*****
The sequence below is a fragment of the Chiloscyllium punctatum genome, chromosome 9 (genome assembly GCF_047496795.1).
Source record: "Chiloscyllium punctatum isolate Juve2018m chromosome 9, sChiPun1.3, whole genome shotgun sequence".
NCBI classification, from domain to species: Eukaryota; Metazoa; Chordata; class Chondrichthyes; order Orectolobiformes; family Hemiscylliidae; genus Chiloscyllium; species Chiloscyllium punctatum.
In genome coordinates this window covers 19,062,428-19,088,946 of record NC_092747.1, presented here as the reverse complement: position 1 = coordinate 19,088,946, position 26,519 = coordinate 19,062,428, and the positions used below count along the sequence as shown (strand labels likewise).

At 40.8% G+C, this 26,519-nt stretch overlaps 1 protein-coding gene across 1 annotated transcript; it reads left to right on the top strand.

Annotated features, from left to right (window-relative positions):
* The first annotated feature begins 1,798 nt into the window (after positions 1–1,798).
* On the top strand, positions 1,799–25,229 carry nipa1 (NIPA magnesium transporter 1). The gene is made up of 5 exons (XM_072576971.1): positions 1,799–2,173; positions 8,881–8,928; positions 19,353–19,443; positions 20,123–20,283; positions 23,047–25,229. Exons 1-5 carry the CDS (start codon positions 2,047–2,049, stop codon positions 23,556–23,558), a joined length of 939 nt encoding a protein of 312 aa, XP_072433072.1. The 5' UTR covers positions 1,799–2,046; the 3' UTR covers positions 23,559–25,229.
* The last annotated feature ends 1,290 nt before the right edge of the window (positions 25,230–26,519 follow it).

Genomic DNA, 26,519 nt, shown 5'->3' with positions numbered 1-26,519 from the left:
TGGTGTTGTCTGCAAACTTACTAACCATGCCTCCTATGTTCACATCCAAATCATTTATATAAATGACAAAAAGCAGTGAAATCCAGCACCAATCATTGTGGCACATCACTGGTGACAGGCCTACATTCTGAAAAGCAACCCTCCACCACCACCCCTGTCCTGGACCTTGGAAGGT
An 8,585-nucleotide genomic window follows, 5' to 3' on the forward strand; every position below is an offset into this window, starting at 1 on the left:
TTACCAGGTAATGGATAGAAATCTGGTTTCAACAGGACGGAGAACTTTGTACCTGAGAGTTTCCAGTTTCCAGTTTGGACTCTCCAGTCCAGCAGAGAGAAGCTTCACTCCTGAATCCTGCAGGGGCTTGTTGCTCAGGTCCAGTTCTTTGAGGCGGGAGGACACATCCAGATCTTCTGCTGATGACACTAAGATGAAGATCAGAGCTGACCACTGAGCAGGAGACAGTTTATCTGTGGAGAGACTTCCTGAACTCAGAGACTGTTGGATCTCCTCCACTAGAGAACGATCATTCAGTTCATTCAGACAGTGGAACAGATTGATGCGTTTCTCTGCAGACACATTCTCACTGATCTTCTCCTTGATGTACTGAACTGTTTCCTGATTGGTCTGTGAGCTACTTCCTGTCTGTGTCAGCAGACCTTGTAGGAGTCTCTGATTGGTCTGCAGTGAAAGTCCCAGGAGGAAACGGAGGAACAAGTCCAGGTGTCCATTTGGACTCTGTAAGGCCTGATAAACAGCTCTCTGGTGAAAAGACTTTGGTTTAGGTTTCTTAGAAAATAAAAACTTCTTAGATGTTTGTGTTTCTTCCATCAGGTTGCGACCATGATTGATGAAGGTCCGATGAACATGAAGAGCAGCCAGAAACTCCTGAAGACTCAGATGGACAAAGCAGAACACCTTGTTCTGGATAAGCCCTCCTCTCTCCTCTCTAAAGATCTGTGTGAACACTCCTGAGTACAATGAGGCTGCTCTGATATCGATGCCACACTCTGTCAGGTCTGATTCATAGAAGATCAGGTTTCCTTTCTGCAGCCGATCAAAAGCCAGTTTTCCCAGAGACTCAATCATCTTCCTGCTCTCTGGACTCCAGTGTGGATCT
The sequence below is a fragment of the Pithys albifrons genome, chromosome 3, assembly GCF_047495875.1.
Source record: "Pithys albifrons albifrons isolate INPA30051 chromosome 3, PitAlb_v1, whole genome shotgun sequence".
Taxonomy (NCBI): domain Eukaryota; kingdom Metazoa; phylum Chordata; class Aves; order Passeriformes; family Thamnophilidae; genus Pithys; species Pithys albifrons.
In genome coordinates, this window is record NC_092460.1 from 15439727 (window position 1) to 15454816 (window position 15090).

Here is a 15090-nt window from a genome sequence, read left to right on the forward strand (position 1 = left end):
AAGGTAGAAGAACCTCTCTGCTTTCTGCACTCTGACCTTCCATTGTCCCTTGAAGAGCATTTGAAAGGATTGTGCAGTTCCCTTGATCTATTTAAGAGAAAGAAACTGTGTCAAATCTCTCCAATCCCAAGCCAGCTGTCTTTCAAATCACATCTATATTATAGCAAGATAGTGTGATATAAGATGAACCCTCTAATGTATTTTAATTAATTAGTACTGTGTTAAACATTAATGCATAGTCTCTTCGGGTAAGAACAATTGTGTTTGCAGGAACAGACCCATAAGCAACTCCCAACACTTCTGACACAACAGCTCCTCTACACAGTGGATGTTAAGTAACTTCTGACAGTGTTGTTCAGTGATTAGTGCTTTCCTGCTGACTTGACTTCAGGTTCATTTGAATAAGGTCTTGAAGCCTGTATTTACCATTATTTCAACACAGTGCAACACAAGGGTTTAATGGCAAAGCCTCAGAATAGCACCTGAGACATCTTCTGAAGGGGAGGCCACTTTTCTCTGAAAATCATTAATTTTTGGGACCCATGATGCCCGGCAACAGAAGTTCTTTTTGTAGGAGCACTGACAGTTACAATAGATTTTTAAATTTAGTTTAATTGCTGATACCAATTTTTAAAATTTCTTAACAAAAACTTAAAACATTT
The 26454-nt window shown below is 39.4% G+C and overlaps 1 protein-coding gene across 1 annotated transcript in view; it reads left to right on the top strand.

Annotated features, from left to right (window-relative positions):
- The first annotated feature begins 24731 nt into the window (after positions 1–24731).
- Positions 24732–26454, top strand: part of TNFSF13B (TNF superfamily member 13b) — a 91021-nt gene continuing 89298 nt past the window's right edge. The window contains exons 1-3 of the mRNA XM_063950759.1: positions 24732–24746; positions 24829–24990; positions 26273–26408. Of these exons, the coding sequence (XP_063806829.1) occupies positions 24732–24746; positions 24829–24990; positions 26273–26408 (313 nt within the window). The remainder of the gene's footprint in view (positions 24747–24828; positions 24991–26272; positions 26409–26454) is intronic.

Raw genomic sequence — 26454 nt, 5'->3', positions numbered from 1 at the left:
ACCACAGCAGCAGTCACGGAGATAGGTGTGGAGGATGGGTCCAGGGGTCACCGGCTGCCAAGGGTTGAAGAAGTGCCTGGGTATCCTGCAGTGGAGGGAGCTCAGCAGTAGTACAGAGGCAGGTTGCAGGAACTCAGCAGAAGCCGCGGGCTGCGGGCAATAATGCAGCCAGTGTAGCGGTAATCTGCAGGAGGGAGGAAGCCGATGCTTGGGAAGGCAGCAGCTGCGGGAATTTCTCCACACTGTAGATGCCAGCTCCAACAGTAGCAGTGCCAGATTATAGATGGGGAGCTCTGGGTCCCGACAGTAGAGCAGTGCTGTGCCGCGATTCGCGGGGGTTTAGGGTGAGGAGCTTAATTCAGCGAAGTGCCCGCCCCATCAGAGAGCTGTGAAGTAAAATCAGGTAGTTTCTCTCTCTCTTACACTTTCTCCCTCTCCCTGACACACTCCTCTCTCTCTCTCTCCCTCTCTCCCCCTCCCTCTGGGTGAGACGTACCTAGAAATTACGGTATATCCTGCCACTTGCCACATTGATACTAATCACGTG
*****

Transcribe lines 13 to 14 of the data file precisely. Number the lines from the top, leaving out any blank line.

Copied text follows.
TTACCAGGTAATGGATAGAAATCTGGTTTCAACAGGACGGAGAACTTTGTACCTGAGAGTTTCCAGTTTCCAGTTTGGACTCTCCAGTCCAGCAGAGAGAAGCTTCACTCCTGAATCCTGCAGGGGCTTGTTGCTCAGGTCCAGTTCTTTGAGGCGGGAGGACACATCCAGATCTTCTGCTGATGACACTAAGATGAAGATCAGAGCTGACCACTGAGCAGGAGACAGTTTATCTGTGGAGAGACTTCCTGAACTCAGAGACTGTTGGATCTCCTCCACTAGAGAACGATCATTCAGTTCATTCAGACAGTGGAACAGATTGATGCGTTTCTCTGCAGACACATTCTCACTGATCTTCTCCTTGATGTACTGAACTGTTTCCTGATTGGTCTGTGAGCTACTTCCTGTCTGTGTCAGCAGACCTTGTAGGAGTCTCTGATTGGTCTGCAGTGAAAGTCCCAGGAGGAAACGGAGGAACAAGTCCAGGTGTCCATTTGGACTCTGTAAGGCCTGATAAACAGCTCTCTGGTGAAAAGACTTTGGTTTAGGTTTCTTAGAAAATAAAAACTTCTTAGATGTTTGTGTTTCTTCCATCAGGTTGCGACCATGATTGATGAAGGTCCGATGAACATGAAGAGCAGCCAGAAACTCCTGAAGACTCAGATGGACAAAGCAGAACACCTTGTTCTGGATAAGCCCTCCTCTCTCCTCTCTAAAGATCTGTGTGAACACTCCTGAGTACAATGAGGCTGCTCTGATATCGATGCCACACTCTGTCAGGTCTGATTCATAGAAGATCAGGTTTCCTTTCTGCAGCCGATCAAAAGCCAGTTTTCCCAGAGACTCAATCATCTTCCTGCTCTCTGGACTCCAGTGTGGATCT
The sequence below is a fragment of the Pithys albifrons genome, chromosome 3, assembly GCF_047495875.1.